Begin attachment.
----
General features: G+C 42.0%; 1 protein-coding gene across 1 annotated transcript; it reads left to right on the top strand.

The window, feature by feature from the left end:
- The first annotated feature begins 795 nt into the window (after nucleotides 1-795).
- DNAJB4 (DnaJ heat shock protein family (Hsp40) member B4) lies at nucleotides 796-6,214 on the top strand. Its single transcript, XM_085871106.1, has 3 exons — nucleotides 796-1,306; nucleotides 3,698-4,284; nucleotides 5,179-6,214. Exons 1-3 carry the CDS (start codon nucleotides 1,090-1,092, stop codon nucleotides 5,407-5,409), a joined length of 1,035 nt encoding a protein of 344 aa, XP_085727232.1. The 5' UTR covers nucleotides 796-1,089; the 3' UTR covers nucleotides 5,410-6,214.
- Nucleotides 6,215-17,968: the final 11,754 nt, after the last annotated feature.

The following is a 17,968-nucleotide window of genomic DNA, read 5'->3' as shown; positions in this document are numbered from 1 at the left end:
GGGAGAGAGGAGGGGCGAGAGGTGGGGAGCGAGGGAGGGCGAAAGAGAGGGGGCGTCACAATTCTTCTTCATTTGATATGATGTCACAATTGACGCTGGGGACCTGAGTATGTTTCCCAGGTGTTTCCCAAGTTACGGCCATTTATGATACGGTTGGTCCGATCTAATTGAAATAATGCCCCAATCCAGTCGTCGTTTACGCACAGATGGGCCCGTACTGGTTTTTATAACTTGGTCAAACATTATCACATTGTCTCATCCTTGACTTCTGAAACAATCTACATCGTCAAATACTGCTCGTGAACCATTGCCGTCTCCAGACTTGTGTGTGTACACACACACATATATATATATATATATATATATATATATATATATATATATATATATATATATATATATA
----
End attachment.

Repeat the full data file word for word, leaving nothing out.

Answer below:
General features: G+C 42.0%; 1 protein-coding gene across 1 annotated transcript; it reads left to right on the top strand.

The window, feature by feature from the left end:
- The first annotated feature begins 795 nt into the window (after nucleotides 1-795).
- DNAJB4 (DnaJ heat shock protein family (Hsp40) member B4) lies at nucleotides 796-6,214 on the top strand. Its single transcript, XM_085871106.1, has 3 exons — nucleotides 796-1,306; nucleotides 3,698-4,284; nucleotides 5,179-6,214. Exons 1-3 carry the CDS (start codon nucleotides 1,090-1,092, stop codon nucleotides 5,407-5,409), a joined length of 1,035 nt encoding a protein of 344 aa, XP_085727232.1. The 5' UTR covers nucleotides 796-1,089; the 3' UTR covers nucleotides 5,410-6,214.
- Nucleotides 6,215-17,968: the final 11,754 nt, after the last annotated feature.

The following is a 17,968-nucleotide window of genomic DNA, read 5'->3' as shown; positions in this document are numbered from 1 at the left end:
GGGAGAGAGGAGGGGCGAGAGGTGGGGAGCGAGGGAGGGCGAAAGAGAGGGGGCGTCACAATTCTTCTTCATTTGATATGATGTCACAATTGACGCTGGGGACCTGAGTATGTTTCCCAGGTGTTTCCCAAGTTACGGCCATTTATGATACGGTTGGTCCGATCTAATTGAAATAATGCCCCAATCCAGTCGTCGTTTACGCACAGATGGGCCCGTACTGGTTTTTATAACTTGGTCAAACATTATCACATTGTCTCATCCTTGACTTCTGAAACAATCTACATCGTCAAATACTGCTCGTGAACCATTGCCGTCTCCAGACTTGTGTGTGTACACACACACATATATATATATATATATATATATATATATATATATATATATATATATATATATATATATA